FIFA probes Argentina’s thrashing in Nigeria
FIFA and Nigeria’s football federation are investigating
Argentina’s 4-1 loss in Nigeria on Wednesday after betting patterns
suggested it was targeted by match fixers.
It is the highest profile match yet in a wave of suspicious
recent international friendlies, often with goals scored from
The match ”was one that we had an active interest in, and forms
part of a wider ongoing FIFA investigation,” football’s world
governing body said on Saturday.
FIFA was ”working closely” with its betting monitoring agency,
Early Warning System, which tracks wagers placed with more than 400
A second-string Argentina team was outplayed by Nigeria, which
earned its first victory over the South Americans in a one-sided
The Nigeria Football Federation, which organized the match, said
it would help FIFA’s investigation and also set up its own inquiry,
but denied any knowledge of match fixing, stressing it was
”unaware of any suspicious motives in this game.”
”We will put all these measures (the inquiry) in place in the
spirit of fair play and transparency,” NFF General Secretary Musa
Amadu said in a statement. ”But we would still insist that, until
it is proven beyond doubt, we believe that we won this match fair
and square … There remains, to the best of our knowledge, no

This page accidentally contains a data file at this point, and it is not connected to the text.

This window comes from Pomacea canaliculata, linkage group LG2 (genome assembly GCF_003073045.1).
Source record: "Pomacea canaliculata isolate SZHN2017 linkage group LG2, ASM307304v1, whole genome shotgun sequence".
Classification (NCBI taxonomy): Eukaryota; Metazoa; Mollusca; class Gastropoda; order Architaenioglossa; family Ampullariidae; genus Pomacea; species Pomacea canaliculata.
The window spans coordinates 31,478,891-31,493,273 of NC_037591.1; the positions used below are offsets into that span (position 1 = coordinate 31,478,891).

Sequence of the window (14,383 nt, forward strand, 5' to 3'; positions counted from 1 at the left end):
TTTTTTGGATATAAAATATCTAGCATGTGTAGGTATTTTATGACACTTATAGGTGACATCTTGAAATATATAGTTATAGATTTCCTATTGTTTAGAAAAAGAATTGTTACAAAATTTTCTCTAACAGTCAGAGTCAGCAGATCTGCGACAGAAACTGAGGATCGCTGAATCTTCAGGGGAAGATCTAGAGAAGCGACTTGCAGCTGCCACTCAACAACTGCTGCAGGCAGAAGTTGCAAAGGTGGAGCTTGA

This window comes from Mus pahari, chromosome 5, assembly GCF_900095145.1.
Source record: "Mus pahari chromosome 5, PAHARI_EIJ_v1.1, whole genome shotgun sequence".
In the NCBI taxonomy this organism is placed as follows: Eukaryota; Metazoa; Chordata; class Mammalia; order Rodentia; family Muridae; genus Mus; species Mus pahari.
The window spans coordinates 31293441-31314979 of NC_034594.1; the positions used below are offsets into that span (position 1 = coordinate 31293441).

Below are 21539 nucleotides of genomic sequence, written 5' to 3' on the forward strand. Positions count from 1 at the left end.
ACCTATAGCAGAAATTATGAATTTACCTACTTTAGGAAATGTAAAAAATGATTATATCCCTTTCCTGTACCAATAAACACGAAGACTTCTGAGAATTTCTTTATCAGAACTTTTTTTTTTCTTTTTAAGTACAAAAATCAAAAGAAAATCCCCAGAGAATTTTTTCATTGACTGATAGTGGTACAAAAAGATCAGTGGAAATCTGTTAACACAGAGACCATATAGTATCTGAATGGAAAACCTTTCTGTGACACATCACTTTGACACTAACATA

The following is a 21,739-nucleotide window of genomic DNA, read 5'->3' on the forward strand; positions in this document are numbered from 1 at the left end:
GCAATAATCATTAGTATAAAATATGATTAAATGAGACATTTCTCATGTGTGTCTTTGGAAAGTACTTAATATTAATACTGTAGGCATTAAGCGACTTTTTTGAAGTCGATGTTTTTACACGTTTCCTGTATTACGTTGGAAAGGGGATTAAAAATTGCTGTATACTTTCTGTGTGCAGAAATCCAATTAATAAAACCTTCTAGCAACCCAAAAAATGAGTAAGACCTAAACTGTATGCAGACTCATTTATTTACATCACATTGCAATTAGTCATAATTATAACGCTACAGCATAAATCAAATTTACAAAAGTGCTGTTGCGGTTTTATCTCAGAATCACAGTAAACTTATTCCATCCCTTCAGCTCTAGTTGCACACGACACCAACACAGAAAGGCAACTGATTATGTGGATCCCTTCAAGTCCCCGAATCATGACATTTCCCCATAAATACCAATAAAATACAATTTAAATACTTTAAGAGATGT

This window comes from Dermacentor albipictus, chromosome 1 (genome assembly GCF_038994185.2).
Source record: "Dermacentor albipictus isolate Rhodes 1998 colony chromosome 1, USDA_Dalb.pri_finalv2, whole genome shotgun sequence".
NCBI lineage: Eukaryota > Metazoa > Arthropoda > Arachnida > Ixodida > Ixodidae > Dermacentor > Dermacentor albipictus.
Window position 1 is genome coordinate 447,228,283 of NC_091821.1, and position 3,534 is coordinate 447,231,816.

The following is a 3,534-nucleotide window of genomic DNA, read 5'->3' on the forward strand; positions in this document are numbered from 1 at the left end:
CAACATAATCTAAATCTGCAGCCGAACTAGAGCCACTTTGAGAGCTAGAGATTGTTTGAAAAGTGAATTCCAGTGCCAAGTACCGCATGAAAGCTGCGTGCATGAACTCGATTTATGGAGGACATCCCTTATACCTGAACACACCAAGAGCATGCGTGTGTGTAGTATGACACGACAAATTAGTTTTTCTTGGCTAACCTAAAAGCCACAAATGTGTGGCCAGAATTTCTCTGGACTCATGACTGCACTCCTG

untoward motives to this game than to play it fairly and win it
Argentina coach Sergio Batista, talking Saturday at a press
conference in Warsaw ahead of his team’s friendly against Poland on
Sunday, told reporters he ”did not notice anything alarming”
during the Nigeria match.
Hours before kick-off at the National Stadium in Abuja on
Wednesday, FIFA President Sepp Blatter launched his ”Zero
Tolerance” campaign to stop corruption in football.
FIFA’s 208 member nations in Zurich also passed new rules to
control the organization of international matches, including the
power to veto referee appointments.
Referee Ibrahim Chaibou of Niger awarded two penalties – one to
each side – in Wednesday’s game between two teams who played each
other at the 2010 World Cup in South Africa.
Nigeria took a 2-0 lead with a 26th minute spot-kick after
Chaibou awarded a foul against Argentina defender Federico
Five minutes of stoppage time were announced at the end of the
match, with play continuing until the 98th minute, when Argentina
scored with a penalty kick from Mauro Boselli.
Argentina’s spot kick was awarded by Chaibou for a debatable
handball after the ball appeared to strike a Nigerian defender on
the shin and then bounce up and hit a teammate on the thigh.
Argentina fielded a below-strength lineup without star forwards
such as Lionel Messi, Gonzalo Higuain and Angel di Maria.
However, there was no suggestion that players from either team
were involved in manipulating the match.
Chaibou is one of the most experienced FIFA-approved referees
with 15 years’ service on the international list. He was born in
1966 and must step down this year on reaching FIFA’s referee age
limit of 45.
As match-fixing investigations develop across the world, FIFA
announced last month it would pay Interpol ?20 million ($29
million) over the next 10 years to educate referees, players,
coaches and officials in how to resist corruption.
”FIFA is currently receiving lots of information and
cooperation across Europe, Asia, Africa and South and Central
America, and as an organisation we are committed to tackling this
problem in the most vigorous way possible,” the governing body
The NFF called suspicions of match fixing in Wednesday’s game